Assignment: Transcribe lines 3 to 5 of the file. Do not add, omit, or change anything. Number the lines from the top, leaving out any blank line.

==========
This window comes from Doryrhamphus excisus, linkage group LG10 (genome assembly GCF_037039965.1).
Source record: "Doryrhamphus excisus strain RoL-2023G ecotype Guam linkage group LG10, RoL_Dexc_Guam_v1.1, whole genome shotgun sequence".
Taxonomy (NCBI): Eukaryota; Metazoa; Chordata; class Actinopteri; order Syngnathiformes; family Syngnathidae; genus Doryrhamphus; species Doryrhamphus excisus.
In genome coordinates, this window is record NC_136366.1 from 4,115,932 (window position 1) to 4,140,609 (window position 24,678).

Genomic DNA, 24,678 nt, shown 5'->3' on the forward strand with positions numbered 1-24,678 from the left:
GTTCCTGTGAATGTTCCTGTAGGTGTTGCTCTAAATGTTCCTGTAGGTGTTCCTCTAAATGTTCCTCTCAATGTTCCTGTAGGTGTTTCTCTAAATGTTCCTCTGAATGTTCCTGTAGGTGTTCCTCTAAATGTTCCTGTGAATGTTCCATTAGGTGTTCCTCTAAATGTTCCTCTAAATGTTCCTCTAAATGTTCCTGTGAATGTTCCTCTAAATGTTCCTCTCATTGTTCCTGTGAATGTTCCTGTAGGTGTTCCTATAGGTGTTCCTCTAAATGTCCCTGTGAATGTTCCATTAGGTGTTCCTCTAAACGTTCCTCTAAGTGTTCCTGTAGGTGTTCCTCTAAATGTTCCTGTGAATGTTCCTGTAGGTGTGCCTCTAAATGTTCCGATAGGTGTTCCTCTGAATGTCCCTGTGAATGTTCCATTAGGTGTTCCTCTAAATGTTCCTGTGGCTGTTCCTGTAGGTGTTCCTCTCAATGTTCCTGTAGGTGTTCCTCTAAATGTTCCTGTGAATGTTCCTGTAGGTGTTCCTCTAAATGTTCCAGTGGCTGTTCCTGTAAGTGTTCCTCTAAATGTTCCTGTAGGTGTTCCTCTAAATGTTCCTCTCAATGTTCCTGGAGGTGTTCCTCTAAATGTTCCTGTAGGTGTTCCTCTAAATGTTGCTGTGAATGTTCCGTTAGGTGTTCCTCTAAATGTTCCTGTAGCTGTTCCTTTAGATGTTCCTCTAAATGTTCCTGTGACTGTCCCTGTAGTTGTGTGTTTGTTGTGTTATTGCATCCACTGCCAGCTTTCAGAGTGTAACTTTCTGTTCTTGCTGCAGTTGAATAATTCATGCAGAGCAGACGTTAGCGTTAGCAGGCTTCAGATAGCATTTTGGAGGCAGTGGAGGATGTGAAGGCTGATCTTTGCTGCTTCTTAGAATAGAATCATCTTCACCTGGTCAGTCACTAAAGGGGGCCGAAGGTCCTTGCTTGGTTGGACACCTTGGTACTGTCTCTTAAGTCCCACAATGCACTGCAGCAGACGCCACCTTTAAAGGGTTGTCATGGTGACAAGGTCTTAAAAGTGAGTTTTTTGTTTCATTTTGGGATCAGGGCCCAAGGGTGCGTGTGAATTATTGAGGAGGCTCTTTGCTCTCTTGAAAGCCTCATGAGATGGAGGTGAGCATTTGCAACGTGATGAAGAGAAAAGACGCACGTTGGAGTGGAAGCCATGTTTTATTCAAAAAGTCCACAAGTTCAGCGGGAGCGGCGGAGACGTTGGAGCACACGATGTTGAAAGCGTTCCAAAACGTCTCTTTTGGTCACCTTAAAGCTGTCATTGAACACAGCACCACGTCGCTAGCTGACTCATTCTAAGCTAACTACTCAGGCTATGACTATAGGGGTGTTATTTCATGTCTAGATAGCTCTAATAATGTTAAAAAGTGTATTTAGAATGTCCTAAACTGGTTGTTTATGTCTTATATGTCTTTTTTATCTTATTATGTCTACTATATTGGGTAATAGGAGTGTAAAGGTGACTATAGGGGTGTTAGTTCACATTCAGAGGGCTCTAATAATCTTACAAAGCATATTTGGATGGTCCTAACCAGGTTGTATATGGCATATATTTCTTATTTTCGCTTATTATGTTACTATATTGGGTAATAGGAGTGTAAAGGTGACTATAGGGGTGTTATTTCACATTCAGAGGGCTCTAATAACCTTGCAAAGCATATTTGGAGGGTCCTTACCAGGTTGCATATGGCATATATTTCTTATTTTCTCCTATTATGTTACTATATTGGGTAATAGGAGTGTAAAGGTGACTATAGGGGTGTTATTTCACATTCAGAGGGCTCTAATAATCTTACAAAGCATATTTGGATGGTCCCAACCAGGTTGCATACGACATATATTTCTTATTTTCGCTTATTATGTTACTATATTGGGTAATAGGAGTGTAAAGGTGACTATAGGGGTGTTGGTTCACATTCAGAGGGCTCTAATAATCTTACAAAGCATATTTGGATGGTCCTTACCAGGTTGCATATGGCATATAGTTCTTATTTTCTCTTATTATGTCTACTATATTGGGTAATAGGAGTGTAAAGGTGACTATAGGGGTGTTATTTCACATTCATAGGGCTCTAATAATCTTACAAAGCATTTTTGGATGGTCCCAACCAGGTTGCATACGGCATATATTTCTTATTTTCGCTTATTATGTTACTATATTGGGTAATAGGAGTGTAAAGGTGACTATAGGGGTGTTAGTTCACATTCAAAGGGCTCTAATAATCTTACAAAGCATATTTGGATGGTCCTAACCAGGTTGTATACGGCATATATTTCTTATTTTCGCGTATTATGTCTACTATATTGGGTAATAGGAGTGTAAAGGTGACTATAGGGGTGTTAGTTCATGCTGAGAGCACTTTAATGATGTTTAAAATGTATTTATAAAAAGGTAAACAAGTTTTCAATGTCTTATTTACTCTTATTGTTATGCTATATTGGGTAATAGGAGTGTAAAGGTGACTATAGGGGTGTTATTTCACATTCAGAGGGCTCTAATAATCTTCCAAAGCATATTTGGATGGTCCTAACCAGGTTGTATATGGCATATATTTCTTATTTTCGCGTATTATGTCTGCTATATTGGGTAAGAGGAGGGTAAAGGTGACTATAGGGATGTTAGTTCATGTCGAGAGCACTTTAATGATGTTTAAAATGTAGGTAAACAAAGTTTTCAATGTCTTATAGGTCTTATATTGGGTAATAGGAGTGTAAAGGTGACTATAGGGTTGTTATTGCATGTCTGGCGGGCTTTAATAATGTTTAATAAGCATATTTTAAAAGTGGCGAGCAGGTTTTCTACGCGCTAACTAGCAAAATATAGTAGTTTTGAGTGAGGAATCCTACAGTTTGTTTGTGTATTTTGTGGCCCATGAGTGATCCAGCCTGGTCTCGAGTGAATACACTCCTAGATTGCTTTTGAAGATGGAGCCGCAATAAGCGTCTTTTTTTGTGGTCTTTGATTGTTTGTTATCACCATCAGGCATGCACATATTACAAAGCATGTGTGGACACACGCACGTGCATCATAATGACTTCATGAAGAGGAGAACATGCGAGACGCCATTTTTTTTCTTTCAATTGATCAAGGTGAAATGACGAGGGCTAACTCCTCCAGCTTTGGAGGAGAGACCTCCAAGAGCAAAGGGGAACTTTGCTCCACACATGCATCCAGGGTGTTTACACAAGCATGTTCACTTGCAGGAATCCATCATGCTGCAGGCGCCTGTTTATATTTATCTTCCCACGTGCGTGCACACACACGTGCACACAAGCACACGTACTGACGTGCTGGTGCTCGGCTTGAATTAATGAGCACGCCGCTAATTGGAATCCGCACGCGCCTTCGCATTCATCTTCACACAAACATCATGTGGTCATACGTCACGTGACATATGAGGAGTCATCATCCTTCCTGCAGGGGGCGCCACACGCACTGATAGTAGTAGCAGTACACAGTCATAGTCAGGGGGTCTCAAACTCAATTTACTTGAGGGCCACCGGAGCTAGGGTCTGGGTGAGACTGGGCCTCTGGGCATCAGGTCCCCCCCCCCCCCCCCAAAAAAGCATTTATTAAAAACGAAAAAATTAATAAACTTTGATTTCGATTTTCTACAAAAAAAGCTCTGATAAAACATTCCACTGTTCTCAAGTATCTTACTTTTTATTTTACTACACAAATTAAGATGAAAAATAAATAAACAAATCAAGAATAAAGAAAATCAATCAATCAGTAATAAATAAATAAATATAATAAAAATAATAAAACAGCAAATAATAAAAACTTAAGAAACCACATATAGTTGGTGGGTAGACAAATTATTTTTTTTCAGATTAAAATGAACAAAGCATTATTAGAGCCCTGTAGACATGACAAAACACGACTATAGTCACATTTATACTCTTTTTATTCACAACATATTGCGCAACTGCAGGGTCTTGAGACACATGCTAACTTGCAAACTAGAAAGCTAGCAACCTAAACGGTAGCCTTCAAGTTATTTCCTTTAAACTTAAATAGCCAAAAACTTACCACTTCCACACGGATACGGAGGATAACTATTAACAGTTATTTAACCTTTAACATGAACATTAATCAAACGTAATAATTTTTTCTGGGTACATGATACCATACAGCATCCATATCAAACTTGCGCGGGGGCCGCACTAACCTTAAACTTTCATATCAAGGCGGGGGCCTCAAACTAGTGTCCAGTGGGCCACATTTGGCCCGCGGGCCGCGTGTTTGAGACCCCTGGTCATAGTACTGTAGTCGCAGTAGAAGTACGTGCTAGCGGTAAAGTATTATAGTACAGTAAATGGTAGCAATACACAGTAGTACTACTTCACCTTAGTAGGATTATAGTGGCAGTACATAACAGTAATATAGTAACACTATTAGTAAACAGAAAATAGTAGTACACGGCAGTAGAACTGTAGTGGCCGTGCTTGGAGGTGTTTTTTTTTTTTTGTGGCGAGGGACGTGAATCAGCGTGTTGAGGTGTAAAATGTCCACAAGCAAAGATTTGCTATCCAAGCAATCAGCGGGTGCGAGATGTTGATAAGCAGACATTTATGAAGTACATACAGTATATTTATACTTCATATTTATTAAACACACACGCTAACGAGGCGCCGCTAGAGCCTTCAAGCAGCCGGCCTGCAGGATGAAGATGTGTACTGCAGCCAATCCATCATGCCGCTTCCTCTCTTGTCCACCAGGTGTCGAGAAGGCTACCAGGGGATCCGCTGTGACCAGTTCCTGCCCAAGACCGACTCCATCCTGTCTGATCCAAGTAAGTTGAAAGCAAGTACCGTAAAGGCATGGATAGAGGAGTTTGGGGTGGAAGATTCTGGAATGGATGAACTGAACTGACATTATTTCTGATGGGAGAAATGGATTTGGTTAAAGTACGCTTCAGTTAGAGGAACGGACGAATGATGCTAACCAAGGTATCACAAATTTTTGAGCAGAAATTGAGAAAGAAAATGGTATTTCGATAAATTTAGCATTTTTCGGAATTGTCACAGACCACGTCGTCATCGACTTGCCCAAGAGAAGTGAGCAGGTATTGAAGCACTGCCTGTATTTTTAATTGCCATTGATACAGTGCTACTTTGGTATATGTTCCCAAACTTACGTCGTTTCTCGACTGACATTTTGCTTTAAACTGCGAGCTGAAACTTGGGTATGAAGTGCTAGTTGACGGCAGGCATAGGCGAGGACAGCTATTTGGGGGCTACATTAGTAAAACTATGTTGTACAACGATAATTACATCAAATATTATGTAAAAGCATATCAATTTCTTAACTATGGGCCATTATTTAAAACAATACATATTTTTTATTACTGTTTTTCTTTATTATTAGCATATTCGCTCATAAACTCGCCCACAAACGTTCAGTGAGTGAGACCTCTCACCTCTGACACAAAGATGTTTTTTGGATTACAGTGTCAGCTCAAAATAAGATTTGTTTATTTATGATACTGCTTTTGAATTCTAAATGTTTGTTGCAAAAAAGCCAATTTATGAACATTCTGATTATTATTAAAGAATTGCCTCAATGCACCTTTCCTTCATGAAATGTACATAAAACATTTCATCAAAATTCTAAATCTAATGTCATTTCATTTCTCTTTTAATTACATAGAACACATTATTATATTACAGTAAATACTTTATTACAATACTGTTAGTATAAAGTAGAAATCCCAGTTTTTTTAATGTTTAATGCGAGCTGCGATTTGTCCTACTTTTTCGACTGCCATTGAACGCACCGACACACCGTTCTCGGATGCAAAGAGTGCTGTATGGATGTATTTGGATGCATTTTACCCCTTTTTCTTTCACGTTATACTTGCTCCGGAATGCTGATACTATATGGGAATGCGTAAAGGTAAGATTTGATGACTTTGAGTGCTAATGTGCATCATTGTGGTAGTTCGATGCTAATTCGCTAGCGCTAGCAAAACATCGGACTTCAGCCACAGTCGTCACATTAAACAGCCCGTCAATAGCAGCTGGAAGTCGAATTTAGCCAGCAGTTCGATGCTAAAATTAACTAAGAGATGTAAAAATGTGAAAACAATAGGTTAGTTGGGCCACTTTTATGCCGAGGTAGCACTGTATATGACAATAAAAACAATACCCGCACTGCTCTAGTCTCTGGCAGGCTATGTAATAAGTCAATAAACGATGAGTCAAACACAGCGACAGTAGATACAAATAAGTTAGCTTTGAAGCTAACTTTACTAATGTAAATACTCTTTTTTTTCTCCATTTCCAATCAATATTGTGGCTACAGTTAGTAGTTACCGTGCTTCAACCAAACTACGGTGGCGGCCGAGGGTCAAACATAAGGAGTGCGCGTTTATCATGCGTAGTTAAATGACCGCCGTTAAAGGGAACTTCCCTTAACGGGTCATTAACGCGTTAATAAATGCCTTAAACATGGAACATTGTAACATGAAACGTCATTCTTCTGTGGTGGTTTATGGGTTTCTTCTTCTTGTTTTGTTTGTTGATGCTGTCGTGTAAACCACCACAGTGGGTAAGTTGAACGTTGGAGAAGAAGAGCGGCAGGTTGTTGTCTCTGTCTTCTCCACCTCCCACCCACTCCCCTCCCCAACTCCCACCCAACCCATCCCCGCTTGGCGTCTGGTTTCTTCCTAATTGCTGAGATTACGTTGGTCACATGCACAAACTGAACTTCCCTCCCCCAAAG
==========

Taxonomy (NCBI): Eukaryota; Metazoa; Chordata; class Actinopteri; order Syngnathiformes; family Syngnathidae; genus Doryrhamphus; species Doryrhamphus excisus.
In genome coordinates, this window is record NC_136366.1 from 4,115,932 (window position 1) to 4,140,609 (window position 24,678).

Genomic DNA, 24,678 nt, shown 5'->3' on the forward strand with positions numbered 1-24,678 from the left: